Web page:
While many forms of listening can (and should) be used in the Suzuki method, listening to good examples is essential. It is critical that children hear good examples of what they are going to play, as well as other good music. There is a student I know, whose mother (from the very beginning) firmly asserted that she did not believe “this business about listening.” Some teachers would have told her to forget it and go find a traditional teacher. But this child’s teacher shares my philosophy that one should never give up on a parent, and certainly not give up on a child. This student always had a struggle. He practiced a great deal, often two hours per day, but did not listen. Consequently, his intonation was atrocious. The child could no more hear the correct intonation than he could fly. Yet he practiced! But what he heard day after day was himself. He had no good example to follow. So his playing got worse instead of better because of the bad example he had heard the day before. Finally, the mother asked, “Do you really think it’s the listening?” She was convinced to try Dr. Suzuki’s way, and within one week miracles happened. By the next lesson, the child’s intonation, though not perfect, was incredibly improved. More importantly, the boy had a big grin on his face. The mother was smiling, too. Fortunately, this situation turned around. It is a pity the child had to suffer so long from the frustration of trying to accomplish something without knowing what he was after.


How much listening is enough? Dr. Suzuki urges as much repetition as possible—fifty times a day at least—and I think he is right. Once, during a new Suzuki parents’ class, something that had puzzled me for years came to mind. When I was in high school all my classmates went around singing the top ten songs. They knew all the words as well as the tunes. Now I could manage the tunes fairly well, but could never learn the words. To this day, I can’t. For every song I know at all, I know one line and that’s it. I used to wonder why everyone else could do it, and not me. In this class, I suddenly recalled that my schoolmates had their radios (to which they listened a good part of the day) tuned to the stations that were playing these songs. Moreover, the disc jockeys were paid to play these same songs over and over, because the record companies know that people like what they are familiar with, and will go out and buy the record, so they can hear it some more. I didn’t listen to pop music, so I didn’t learn it. All that Suzuki is asking that we surround the children with good music, music that will inspire and ennoble them. The more they hear it, the more they will love it. If you have them listen only once or twice a day, it isn’t going to work. It has to be more.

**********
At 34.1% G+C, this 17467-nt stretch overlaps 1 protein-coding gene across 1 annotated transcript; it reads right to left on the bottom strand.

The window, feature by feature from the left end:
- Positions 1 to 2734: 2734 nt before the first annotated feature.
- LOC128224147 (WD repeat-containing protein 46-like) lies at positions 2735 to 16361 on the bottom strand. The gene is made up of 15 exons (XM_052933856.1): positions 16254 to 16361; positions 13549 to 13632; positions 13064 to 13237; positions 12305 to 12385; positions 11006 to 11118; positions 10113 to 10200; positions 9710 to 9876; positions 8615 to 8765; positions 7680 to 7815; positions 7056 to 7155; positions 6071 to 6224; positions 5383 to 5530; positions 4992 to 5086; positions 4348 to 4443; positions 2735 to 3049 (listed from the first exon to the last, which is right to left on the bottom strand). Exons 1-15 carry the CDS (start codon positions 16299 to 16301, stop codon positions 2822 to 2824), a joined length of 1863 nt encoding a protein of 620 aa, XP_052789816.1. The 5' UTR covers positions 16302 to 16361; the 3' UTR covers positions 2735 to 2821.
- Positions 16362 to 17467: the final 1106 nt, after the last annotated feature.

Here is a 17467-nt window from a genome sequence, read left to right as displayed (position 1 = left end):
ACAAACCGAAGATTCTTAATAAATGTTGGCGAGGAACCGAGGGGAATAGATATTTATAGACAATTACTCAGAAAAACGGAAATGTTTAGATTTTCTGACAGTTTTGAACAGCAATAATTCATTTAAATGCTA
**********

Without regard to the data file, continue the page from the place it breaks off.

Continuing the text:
Parents plagued by hectic schedules often forget to turn on the tape each day. We depend on parents to do this; often the results are inconsistent. Last year, our school started a violin instruction program for orthopedically-handicapped children at the Easter Seal Society. One of the first obstacles we encountered was to figure out a way for the children to listen regularly. They live and attend school at the Society and do not have the parents there to turn on the tapes. Our solution has been a simple but effective one. Each child’s recorder is connected to a light timer. This can be set to go on up to twelve times a day for an hour. The timers are set for 6:30am, noon, and 8:30pm. In addition, the children listen to the Book 1 tape during lunch and rest periods. The results have been excellent. The children have asked that we increase the amount of time programmed so they can listen more! I seriously urge all parents to try using timers.


If you expose the children to saturated listening from the beginning, later they will learn their songs much faster with fewer listenings. Their listening ability will have developed to the point where they can perceive not only the basics, but also the intricacies and subtleties of the sounds very quickly. There is a little girl in our program who comes from what is usually called a disadvantaged family. (I will let you judge that from what follows.) Her parents admit they are not particularly well-educated in the formal sense. Yet when they came to me they said, “We want our children to grow up in a cultured environment.” They have done to the letter what I have asked. They have had great faith. They and the children listen several times daily, and both parents come to the lessons. In nine months the child was playing Minuet II very well. From “Lightly Row” on, I have never had to teach her a song. Nor have I had to teacher bowings or slurs. She has already developed her ear to such a point that she hears these things.